The apparatus can be grouped with other identical equipment and coupled to a multiplex device (not shown) which produces an output signal that can be used to control ventilation or other equipment.
|Cited Patent||Filing date||Publication date||Applicant||Title|
|US2283750 *||Jan 16, 1940||May 19, 1942||Gen Electric||Apparatus for measuring the density of gases|
|US3011718 *||Dec 17, 1958||Dec 5, 1961||Specialties Dev Corp||Control network for air conditioning units|
|US3981176 *||Sep 16, 1974||Sep 21, 1976||The United States Of America As Represented By The Secretary Of The Department Of Health, Education And Welfare||Dual frequency acoustic gas composition analyzer|
|1||*||Publication "Continuous Analysis of Chemical Process Systems", Sidney Siggia, 1959, Wiley & Son.|
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|3||*||Publication "Instrumental Methods of Analysis", Third Edition 1958, D. Van Nostrand Co., p. 341.|
|Citing Patent||Filing date||Publication date||Applicant||Title|
|US5343760 *||Jul 9, 1992||Sep 6, 1994||General Motors Corporation||Gas concentration and flow rate sensor|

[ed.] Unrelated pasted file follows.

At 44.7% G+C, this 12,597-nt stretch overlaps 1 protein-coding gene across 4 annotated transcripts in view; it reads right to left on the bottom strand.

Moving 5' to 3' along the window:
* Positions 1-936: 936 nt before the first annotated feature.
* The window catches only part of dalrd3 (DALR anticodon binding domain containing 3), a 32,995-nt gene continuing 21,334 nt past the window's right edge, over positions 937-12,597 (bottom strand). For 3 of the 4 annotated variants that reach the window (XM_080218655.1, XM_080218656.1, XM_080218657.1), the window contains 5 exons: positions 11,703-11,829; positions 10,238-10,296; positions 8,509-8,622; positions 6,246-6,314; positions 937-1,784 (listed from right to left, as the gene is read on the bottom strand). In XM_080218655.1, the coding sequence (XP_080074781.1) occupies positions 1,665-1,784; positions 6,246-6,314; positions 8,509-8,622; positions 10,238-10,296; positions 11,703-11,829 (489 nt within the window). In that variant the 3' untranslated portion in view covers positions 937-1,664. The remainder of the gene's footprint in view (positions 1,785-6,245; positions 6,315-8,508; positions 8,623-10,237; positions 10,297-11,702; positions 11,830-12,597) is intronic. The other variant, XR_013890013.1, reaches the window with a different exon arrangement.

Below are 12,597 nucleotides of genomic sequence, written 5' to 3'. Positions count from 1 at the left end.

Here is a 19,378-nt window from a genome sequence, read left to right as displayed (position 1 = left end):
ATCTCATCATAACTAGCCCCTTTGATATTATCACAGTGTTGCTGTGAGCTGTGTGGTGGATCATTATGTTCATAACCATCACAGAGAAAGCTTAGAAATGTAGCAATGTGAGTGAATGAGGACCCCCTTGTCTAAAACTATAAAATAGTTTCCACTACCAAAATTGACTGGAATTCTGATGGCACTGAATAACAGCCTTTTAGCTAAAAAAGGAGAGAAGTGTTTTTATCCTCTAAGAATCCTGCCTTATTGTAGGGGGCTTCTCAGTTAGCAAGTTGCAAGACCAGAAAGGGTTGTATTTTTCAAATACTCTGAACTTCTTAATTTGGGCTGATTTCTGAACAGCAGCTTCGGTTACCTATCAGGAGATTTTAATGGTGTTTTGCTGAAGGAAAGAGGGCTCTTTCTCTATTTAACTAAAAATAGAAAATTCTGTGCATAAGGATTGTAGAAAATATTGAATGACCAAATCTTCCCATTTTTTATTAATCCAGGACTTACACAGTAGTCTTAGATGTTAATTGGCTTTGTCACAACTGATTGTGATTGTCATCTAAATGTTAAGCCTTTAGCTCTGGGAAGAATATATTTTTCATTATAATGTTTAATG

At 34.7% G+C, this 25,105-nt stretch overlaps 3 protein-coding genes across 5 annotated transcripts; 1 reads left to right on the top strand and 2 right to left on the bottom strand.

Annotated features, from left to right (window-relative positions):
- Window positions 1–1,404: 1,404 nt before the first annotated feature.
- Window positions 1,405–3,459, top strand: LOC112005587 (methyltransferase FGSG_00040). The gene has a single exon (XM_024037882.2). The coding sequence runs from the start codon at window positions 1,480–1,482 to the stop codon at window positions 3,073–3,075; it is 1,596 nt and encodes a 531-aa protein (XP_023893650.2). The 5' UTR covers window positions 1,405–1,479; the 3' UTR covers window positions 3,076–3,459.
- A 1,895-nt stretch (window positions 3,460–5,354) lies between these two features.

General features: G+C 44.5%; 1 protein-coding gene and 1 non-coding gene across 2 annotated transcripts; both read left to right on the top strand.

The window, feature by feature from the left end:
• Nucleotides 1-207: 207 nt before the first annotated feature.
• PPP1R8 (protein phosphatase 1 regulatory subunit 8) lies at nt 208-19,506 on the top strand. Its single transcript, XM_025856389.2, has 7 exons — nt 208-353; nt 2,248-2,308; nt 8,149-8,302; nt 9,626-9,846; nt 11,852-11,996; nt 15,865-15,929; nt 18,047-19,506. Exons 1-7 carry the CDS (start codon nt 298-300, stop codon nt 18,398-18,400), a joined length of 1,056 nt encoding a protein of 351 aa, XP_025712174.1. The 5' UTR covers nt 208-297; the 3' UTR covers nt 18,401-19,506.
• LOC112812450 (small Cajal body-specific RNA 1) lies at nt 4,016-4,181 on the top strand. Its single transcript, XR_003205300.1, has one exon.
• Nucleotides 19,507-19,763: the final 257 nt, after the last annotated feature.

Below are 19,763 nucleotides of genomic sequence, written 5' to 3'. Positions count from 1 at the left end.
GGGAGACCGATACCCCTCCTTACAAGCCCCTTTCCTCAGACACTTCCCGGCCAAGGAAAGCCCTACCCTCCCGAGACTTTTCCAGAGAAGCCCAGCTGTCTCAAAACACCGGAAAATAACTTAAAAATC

|US5528924 *||Nov 29, 1993||Jun 25, 1996||Leybold Inficon Inc.||Acoustic tool for analysis of a gaseous substance|
|US6460402||Feb 2, 2000||Oct 8, 2002||Bechtel Bwtx Idaho, Llc||Ultrasonic fluid quality sensor system|
|US6634239||Aug 6, 2002||Oct 21, 2003||Bechtel Bwxt Idaho, Llc||Ultrasonic fluid quality sensor system|
|US6843101 *||Oct 8, 2001||Jan 18, 2005||Hoek Bertil||CO2 sensor|
|US20040050142 *||Oct 8, 2001||Mar 18, 2004||Bertil Hok||Co2 sensor|
|EP0430859A1 *||Nov 30, 1990||Jun 5, 1991||Puritan-Bennett Corporation||Ultrasonic gas measuring device|
|EP0478594A1 *||May 18, 1990||Apr 8, 1992||John Urmson||A method and apparatus for fluid mixture monitoring, constituent analysis, and composition control.|
|Apr 29, 1981||AS||Assignment|
Owner name: ENERGY CONTROLS , INC., 394 BRYANT ST., DENVER, CO
Free format text: ASSIGNMENT OF ASSIGNORS INTEREST.;ASSIGNOR:LONGINI RICHARD L.;REEL/FRAME:003854/0307
Effective date: 19810312
|May 16, 1986||FPAY||Fee payment|
Year of fee payment: 4
|Aug 13, 1990||FPAY||Fee payment|
Year of fee payment: 8
|Nov 22, 1994||REMI||Maintenance fee reminder mailed|
|Apr 16, 1995||LAPS||Lapse for failure to pay maintenance fees|
|Jun 27, 1995||FP||Expired due to failure to pay maintenance fee|
Effective date: 19950419